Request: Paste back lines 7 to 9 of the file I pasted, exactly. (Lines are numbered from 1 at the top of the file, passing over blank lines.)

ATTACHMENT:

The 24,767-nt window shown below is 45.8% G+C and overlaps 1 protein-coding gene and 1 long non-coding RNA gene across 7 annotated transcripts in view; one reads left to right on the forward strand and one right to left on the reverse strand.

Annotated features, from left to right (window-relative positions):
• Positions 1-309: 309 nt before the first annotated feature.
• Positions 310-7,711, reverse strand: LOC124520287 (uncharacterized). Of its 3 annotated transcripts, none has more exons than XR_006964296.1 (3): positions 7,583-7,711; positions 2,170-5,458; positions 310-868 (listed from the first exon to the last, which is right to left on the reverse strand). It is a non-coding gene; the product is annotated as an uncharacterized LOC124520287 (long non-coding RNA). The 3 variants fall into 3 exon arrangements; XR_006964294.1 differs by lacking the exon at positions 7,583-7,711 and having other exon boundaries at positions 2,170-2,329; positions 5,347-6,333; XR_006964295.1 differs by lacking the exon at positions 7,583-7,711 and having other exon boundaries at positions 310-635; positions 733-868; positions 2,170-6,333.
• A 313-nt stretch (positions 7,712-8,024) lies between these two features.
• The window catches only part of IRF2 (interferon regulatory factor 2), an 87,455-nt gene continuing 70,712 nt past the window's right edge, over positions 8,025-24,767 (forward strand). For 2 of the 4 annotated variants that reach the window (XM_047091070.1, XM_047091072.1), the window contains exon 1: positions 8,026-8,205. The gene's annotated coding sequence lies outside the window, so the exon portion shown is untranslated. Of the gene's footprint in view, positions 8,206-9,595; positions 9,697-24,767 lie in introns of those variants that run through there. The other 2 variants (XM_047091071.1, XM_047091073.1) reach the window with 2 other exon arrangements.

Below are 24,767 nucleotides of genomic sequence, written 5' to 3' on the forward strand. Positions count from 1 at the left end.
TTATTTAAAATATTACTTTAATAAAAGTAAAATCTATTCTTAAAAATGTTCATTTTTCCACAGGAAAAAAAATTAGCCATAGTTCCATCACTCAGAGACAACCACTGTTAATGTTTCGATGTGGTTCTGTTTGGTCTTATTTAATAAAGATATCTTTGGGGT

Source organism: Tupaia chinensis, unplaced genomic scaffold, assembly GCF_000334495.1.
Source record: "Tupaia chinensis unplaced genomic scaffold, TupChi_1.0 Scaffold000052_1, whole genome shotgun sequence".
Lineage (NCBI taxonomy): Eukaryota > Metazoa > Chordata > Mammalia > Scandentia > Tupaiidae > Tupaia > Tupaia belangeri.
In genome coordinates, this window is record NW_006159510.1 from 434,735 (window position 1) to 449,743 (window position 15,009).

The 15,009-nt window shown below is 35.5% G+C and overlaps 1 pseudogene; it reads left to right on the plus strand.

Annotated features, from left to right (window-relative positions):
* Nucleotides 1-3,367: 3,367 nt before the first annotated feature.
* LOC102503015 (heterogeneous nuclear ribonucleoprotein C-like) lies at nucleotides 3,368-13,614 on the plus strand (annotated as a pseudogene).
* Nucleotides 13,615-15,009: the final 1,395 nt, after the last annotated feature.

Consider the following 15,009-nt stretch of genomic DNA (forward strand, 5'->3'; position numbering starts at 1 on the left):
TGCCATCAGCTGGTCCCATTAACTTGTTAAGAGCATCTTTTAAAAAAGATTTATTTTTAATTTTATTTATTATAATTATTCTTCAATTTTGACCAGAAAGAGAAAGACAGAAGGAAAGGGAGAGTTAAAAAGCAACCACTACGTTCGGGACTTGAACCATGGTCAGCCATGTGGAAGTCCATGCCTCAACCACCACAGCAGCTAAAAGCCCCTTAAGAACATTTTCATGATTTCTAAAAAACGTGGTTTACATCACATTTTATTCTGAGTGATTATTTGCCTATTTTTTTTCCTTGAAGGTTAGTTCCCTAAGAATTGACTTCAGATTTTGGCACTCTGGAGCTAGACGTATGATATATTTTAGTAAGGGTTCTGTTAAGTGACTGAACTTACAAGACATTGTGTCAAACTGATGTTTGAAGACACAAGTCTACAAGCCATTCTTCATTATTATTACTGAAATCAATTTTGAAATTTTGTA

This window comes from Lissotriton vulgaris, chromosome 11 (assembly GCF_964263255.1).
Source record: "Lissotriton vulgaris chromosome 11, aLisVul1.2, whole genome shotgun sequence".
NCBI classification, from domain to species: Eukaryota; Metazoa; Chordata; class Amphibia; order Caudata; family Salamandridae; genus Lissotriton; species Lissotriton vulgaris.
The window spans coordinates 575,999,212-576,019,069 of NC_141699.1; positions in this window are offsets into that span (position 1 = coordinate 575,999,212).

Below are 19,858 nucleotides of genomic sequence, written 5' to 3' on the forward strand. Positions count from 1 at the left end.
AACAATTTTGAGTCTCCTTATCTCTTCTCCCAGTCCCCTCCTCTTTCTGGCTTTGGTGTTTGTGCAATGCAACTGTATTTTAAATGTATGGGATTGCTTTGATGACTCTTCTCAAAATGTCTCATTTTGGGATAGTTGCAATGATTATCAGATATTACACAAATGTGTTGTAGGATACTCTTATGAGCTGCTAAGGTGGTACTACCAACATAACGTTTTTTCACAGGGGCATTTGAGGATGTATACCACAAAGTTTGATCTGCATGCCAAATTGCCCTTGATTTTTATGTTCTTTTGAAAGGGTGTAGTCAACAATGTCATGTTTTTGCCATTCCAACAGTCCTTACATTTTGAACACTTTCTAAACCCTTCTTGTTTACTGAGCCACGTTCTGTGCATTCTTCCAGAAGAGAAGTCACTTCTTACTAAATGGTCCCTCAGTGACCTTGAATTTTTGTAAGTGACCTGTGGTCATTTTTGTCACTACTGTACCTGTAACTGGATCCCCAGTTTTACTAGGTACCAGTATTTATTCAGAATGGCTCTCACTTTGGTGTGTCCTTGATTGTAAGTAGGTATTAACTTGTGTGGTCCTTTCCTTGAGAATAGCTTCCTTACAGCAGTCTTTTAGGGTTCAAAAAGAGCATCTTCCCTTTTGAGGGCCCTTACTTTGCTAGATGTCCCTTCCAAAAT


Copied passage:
Below are 24,767 nucleotides of genomic sequence, written 5' to 3' on the forward strand. Positions count from 1 at the left end.
TTATTTAAAATATTACTTTAATAAAAGTAAAATCTATTCTTAAAAATGTTCATTTTTCCACAGGAAAAAAAATTAGCCATAGTTCCATCACTCAGAGACAACCACTGTTAATGTTTCGATGTGGTTCTGTTTGGTCTTATTTAATAAAGATATCTTTGGGGT

Source organism: Tupaia chinensis, unplaced genomic scaffold, assembly GCF_000334495.1.